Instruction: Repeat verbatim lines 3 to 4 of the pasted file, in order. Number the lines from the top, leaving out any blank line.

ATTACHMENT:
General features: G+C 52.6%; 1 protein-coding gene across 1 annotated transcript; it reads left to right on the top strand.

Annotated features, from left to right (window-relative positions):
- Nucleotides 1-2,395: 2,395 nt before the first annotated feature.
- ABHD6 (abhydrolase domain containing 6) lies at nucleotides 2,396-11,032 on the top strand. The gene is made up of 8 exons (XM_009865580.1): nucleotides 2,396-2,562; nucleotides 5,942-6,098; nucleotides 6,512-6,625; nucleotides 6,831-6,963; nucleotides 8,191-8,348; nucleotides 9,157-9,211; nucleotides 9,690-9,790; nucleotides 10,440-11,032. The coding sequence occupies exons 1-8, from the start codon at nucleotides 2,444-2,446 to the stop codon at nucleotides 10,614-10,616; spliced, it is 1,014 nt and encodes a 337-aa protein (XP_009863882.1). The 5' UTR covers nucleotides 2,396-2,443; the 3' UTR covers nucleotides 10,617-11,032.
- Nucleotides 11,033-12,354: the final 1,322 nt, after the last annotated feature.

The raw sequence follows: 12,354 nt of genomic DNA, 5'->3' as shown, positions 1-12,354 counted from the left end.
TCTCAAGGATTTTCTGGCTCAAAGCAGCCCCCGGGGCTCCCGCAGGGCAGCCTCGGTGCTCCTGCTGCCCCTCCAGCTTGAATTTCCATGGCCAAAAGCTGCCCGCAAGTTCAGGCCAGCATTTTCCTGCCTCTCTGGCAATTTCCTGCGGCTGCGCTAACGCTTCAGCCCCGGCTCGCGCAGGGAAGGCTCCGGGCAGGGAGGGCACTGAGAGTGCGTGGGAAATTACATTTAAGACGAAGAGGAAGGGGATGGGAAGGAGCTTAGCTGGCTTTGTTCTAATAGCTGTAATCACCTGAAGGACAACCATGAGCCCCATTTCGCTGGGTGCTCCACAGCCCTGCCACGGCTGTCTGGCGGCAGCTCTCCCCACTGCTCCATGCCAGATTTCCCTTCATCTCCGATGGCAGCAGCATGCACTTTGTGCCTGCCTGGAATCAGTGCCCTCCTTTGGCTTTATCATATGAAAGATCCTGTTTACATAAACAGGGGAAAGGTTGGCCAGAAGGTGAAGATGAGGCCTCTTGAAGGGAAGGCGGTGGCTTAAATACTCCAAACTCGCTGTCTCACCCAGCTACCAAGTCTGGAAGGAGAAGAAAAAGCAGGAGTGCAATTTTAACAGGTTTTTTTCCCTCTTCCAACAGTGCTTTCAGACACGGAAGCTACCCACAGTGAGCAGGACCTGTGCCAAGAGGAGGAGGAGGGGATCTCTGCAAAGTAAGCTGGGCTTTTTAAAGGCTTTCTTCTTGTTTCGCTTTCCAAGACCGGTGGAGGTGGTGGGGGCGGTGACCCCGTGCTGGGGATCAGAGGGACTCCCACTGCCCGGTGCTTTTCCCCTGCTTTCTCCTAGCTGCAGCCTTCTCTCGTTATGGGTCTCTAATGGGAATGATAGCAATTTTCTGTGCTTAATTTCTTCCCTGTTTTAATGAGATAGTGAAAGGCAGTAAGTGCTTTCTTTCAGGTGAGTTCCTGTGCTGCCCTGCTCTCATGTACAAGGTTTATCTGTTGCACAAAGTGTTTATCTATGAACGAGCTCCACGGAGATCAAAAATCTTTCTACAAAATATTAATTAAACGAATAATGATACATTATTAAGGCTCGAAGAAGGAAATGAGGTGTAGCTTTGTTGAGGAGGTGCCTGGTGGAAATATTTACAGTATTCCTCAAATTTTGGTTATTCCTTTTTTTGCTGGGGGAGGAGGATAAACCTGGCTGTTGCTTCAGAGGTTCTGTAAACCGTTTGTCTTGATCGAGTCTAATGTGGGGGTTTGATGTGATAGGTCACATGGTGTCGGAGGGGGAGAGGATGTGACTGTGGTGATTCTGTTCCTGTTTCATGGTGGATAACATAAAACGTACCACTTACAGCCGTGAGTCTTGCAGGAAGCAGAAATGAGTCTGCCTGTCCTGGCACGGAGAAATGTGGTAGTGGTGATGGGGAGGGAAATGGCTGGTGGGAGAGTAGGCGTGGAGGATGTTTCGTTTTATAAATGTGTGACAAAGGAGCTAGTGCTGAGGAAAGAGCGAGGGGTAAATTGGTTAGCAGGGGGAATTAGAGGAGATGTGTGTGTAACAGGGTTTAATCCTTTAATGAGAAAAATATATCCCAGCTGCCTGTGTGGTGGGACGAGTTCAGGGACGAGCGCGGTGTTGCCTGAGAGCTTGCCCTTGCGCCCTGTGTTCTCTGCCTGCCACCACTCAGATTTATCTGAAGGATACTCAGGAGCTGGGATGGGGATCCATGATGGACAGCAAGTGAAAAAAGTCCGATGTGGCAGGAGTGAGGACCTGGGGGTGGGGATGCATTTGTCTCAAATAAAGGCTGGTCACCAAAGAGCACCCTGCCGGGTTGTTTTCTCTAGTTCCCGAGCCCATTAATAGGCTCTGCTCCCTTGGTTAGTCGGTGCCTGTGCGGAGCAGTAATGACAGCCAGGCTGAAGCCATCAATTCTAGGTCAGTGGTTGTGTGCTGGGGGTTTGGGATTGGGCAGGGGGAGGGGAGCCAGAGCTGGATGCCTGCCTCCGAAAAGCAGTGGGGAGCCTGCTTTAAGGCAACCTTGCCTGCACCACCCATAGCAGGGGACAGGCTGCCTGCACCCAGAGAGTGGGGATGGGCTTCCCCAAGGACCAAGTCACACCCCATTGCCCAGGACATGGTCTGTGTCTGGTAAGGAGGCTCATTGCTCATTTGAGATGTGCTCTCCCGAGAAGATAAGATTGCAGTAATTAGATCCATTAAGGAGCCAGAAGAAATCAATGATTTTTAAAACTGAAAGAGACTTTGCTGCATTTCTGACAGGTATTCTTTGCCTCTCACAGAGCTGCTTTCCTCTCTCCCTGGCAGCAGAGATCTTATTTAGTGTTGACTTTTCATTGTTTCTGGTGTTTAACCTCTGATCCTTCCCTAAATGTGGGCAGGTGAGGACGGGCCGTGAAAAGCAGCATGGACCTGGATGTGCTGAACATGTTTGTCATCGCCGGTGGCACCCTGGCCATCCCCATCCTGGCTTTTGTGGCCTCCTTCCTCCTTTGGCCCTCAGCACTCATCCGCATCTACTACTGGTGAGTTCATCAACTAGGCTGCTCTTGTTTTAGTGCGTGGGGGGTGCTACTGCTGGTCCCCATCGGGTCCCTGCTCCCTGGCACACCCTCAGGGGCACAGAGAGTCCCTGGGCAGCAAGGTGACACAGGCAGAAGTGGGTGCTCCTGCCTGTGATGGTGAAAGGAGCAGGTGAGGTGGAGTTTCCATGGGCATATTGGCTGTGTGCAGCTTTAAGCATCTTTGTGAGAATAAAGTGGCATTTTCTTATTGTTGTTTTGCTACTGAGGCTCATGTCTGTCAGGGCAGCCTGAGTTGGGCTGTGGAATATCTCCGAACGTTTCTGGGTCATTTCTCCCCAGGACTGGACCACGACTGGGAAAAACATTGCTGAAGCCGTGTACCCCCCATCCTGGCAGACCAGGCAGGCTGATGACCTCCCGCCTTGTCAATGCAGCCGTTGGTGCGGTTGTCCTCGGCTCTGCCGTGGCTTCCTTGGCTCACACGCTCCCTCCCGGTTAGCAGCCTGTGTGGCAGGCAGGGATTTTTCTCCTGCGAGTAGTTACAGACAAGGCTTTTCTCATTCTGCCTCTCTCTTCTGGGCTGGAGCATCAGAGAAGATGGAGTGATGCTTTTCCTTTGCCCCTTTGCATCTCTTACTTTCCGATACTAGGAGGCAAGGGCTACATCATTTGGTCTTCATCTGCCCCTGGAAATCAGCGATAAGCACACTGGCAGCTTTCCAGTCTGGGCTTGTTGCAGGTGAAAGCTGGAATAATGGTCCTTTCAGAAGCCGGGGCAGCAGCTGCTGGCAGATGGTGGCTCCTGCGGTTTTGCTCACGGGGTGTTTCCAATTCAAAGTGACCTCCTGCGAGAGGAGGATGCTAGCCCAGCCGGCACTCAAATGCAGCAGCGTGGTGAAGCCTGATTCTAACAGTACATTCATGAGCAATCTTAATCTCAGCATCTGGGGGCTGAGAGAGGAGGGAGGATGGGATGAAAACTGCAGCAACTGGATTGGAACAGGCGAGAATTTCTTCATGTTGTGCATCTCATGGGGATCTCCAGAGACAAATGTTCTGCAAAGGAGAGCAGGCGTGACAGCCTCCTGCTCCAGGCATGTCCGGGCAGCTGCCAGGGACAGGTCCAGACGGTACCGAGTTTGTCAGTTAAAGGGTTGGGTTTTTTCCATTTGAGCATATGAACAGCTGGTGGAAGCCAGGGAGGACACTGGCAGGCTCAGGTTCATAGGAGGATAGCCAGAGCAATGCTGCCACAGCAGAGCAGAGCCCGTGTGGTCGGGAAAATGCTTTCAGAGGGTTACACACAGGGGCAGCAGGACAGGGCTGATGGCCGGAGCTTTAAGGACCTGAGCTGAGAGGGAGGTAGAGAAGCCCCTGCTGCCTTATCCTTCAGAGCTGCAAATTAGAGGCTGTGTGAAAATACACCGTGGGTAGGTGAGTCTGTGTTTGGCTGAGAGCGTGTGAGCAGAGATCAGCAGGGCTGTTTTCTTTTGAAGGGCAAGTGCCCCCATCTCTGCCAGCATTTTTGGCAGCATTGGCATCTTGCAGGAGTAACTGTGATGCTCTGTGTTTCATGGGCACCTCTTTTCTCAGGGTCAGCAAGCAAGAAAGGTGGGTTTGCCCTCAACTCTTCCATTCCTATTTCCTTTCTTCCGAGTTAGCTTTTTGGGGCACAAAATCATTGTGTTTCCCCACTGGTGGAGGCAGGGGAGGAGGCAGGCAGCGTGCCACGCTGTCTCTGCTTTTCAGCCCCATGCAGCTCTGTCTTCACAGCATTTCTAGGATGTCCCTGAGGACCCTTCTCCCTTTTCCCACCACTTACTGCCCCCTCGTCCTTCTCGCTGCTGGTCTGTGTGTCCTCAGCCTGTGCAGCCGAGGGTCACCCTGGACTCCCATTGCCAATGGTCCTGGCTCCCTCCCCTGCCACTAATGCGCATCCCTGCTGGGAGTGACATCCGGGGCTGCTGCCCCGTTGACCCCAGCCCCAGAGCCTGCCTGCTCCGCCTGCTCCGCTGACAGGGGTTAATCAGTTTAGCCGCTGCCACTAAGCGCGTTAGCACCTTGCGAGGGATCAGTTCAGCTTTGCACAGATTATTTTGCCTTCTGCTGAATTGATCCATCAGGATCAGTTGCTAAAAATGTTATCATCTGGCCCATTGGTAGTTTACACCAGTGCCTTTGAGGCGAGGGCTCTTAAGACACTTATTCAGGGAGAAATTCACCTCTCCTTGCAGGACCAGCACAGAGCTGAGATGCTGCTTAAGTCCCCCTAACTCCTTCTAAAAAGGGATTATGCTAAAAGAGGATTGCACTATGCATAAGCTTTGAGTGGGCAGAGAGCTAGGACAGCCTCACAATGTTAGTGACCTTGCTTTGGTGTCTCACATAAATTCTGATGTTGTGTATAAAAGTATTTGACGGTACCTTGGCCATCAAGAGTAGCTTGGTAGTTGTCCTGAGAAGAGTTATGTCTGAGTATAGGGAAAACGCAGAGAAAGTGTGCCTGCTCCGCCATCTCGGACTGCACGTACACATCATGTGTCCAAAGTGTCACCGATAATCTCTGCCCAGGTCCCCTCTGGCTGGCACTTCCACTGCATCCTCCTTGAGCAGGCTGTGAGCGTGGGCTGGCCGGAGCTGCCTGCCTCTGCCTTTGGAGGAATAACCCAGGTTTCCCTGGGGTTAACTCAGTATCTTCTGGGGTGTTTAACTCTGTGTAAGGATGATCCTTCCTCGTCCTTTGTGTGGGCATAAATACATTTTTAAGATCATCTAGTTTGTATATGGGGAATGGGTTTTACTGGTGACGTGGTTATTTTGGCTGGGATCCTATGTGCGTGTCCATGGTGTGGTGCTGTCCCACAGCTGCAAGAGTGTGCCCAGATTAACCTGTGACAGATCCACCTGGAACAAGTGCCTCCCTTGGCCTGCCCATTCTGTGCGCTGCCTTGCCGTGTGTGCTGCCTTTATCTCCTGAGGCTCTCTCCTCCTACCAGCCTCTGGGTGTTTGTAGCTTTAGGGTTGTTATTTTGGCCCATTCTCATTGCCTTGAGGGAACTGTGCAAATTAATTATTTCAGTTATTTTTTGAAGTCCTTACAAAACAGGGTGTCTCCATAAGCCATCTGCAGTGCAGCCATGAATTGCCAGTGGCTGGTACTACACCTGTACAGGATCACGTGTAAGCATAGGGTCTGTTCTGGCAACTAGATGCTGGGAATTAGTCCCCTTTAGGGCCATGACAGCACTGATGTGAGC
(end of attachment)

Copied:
- Nucleotides 1-2,395: 2,395 nt before the first annotated feature.
- ABHD6 (abhydrolase domain containing 6) lies at nucleotides 2,396-11,032 on the top strand. The gene is made up of 8 exons (XM_009865580.1): nucleotides 2,396-2,562; nucleotides 5,942-6,098; nucleotides 6,512-6,625; nucleotides 6,831-6,963; nucleotides 8,191-8,348; nucleotides 9,157-9,211; nucleotides 9,690-9,790; nucleotides 10,440-11,032. The coding sequence occupies exons 1-8, from the start codon at nucleotides 2,444-2,446 to the stop codon at nucleotides 10,614-10,616; spliced, it is 1,014 nt and encodes a 337-aa protein (XP_009863882.1). The 5' UTR covers nucleotides 2,396-2,443; the 3' UTR covers nucleotides 10,617-11,032.